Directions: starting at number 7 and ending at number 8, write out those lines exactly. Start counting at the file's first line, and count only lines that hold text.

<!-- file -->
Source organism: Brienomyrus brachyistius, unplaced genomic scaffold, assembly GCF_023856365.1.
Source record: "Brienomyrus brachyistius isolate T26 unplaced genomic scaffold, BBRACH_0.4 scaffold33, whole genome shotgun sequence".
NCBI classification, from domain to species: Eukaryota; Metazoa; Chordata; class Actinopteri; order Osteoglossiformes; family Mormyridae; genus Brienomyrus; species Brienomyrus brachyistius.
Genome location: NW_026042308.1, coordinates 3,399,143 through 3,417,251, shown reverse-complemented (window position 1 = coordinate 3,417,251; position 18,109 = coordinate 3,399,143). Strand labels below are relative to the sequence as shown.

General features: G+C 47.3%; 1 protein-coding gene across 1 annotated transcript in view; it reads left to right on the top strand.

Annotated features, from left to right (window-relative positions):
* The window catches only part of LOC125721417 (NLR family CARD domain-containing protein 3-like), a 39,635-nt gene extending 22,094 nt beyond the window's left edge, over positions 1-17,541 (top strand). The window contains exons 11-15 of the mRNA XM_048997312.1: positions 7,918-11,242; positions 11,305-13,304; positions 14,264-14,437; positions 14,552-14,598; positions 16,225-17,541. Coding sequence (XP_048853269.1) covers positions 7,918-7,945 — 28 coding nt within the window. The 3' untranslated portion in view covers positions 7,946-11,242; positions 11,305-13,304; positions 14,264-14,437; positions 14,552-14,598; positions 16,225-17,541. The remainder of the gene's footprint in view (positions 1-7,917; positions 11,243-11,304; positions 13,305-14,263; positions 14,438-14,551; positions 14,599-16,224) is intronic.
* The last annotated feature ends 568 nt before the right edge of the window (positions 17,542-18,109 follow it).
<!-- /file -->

* The window catches only part of LOC125721417 (NLR family CARD domain-containing protein 3-like), a 39,635-nt gene extending 22,094 nt beyond the window's left edge, over positions 1-17,541 (top strand). The window contains exons 11-15 of the mRNA XM_048997312.1: positions 7,918-11,242; positions 11,305-13,304; positions 14,264-14,437; positions 14,552-14,598; positions 16,225-17,541. Coding sequence (XP_048853269.1) covers positions 7,918-7,945 — 28 coding nt within the window. The 3' untranslated portion in view covers positions 7,946-11,242; positions 11,305-13,304; positions 14,264-14,437; positions 14,552-14,598; positions 16,225-17,541. The remainder of the gene's footprint in view (positions 1-7,917; positions 11,243-11,304; positions 13,305-14,263; positions 14,438-14,551; positions 14,599-16,224) is intronic.
* The last annotated feature ends 568 nt before the right edge of the window (positions 17,542-18,109 follow it).